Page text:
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‘Witchdoctor’ tag is hurting Tanzania’s image in the region; Calling TZ a home of Black Magic

Discussion in 'Habari na Hoja mchanganyiko' started by nngu007, Jun 26, 2011.

  1. nngu007

    nngu007 JF-Expert Member

    #1
    Jun 26, 2011
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    Posted Sunday, June 19 2011 at 11:33


    The number of Tanzanian witchdoctors (or those purporting to have come from there) practising in Kenya is disturbing.


    Posters and sign boards from these witchdoctors claiming to cure a myriad ailments such as gonorrhoea, “lost love,” lost family members, court cases and poor business is shocking. Often, these notices are openly placed on electricity poles in markets, streets and estates.


    Most have Arab names appended, with some “doctor” claiming expertise from Tanzania, the preferred origins being Suba Wanga, Pemba, Tanga, Dar es Salaam and Zanzibar.


    Since witchcraft is illegal in Kenya, why are the police not arresting them even when they so openly advertise their services, complete with phone numbers? Are these “Tanzanians” allowed into the country legally by the immigration department?


    Tanzania has been on the spot for human trafficking and killing of albinos for witchcraft purposes, raising fears of the trade spilling over into Kenya.

    Unlike Kenya, Tanzania tolerates witchcraft and traditional medicine; consider, for instance, the recent nod given by their government to the Loliondo “wonder” drink.


    In Kenya the trade is hated, if the lynching of suspected witches in Kisii, Malindi and most recently Kisumu is anything to go by. This community “justice” shows the failure of law enforcement in curbing the spread of the black arts.


    Ironically, Kenyans plying the trade opt for a “Tanzania” tag to avoid society’s scorn. The tag is for safety reasons; even though their communities are adept at the trade, they won’t advertise it.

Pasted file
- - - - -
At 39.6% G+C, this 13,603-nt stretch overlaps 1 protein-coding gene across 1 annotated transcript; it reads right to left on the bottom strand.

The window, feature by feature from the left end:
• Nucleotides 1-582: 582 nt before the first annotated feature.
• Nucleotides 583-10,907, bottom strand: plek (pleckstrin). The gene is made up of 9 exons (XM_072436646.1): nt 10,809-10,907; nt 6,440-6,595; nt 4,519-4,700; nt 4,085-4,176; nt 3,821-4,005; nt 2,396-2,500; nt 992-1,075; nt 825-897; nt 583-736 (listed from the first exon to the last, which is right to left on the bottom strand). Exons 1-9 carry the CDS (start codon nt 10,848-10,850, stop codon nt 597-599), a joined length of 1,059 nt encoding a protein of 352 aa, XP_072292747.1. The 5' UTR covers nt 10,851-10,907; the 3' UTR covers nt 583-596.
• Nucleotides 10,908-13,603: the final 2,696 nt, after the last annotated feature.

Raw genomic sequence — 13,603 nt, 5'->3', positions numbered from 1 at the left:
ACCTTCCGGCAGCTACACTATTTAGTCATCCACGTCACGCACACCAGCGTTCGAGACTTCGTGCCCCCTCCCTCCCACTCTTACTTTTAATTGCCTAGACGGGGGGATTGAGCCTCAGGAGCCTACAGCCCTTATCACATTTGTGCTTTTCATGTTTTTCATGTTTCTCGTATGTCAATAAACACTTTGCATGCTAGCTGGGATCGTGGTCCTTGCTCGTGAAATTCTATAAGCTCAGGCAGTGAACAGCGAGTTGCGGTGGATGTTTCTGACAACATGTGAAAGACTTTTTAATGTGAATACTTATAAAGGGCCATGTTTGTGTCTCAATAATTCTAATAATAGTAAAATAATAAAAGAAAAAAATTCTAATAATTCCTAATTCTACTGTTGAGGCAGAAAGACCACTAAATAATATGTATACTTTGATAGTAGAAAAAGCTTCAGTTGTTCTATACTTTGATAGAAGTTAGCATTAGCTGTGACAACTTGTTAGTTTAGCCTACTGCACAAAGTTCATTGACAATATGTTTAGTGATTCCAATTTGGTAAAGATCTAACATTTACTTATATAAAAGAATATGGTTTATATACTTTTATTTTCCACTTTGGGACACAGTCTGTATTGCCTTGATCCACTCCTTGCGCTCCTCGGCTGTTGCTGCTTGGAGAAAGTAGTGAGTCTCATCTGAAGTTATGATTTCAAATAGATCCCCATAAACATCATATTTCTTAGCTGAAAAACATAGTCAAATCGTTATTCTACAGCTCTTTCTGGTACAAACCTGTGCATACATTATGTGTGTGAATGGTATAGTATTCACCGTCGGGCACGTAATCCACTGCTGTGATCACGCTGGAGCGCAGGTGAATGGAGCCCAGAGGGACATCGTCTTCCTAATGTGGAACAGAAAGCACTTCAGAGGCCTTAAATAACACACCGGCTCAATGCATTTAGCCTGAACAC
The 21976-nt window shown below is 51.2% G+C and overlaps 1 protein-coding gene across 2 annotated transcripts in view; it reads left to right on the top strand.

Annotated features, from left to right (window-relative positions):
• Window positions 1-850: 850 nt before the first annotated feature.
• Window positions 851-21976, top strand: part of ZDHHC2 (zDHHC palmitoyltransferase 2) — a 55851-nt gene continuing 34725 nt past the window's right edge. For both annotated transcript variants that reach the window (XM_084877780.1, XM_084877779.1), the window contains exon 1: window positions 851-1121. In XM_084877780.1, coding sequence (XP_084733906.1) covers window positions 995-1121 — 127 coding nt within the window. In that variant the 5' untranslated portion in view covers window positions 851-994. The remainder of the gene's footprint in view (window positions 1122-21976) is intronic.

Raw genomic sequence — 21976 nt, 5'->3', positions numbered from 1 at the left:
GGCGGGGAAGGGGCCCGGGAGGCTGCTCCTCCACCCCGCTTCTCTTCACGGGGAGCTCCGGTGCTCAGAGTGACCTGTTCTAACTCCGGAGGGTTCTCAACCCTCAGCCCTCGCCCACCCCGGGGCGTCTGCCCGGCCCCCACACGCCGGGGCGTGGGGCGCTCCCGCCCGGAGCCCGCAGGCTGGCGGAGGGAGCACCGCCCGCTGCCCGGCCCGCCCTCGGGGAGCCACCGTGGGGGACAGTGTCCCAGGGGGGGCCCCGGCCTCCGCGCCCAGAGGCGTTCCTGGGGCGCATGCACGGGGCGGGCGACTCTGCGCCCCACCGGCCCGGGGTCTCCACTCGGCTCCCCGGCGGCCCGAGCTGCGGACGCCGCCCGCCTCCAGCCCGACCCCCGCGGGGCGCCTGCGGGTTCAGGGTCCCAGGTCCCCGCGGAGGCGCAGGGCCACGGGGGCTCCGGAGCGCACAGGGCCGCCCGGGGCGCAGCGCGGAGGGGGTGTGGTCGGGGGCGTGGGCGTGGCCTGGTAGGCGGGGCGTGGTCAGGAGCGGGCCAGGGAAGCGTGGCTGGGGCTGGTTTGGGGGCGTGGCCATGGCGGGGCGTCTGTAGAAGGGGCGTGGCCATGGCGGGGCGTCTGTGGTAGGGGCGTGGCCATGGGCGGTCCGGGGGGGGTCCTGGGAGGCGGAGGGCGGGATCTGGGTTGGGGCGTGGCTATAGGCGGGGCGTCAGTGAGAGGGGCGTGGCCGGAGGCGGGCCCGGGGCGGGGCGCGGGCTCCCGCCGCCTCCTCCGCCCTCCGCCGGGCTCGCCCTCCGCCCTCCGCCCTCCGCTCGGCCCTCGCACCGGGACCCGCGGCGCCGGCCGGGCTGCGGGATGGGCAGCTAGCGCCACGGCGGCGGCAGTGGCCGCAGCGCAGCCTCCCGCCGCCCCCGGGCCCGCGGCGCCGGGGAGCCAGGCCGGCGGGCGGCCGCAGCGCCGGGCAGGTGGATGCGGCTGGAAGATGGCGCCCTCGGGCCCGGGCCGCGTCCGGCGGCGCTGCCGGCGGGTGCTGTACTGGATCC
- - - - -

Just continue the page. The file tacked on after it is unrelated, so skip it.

I call on the Tanzanian High Commissioner to Kenya to work closely with the government to flush out the witchdoctors since with East African integration, they give Tanzania a bad image as a hub of black magic.
     
  2. Ruge Opinion

    Ruge Opinion JF-Expert Member

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    Jun 27, 2011
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    There is a difference between witchcraft (black magic as the writer puts it) and traditional medicine although some practitioners appear to combine the two. For example, the Masai medicine men and women found in every town these days cannot be called witchdoctors. They are traditional doctors. It is called indigenous knowledge which is passed from generation to generation. Most of the "Tanzanian" medicine men in Kenya (and Uganda) are actually Kenyans and Ugandans. Tanzania, especially Sumbawanga, Tanga, Zanzibar, etc. have a reputation for possessing powerful fortune tellers, herbal medicine men and those based on quasi-Islamic beliefs involving"majini". Labelling oneself a Tanzanian from those places enhances the reputation of the practitioner. I doubt if the trade is hated in Kenya. If that were the case the so called witchdoctors would have a shortage of customers. But the opposite appears to be the case. In Tanzania practitioners of traditional medicine are licensed and regulated. Not witchdoctors. These normally conduct their trade in secret. They don't advertise but those who want to use their services know where to find them. Their customers spread their reputations by word of mouth.
     
  3. f

    fazili JF-Expert Member

    #3
    Jun 28, 2011
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    why don't chase them back home or are u afraid of them? and so believe in their potent work? Check well with your nyang'au levels!
     
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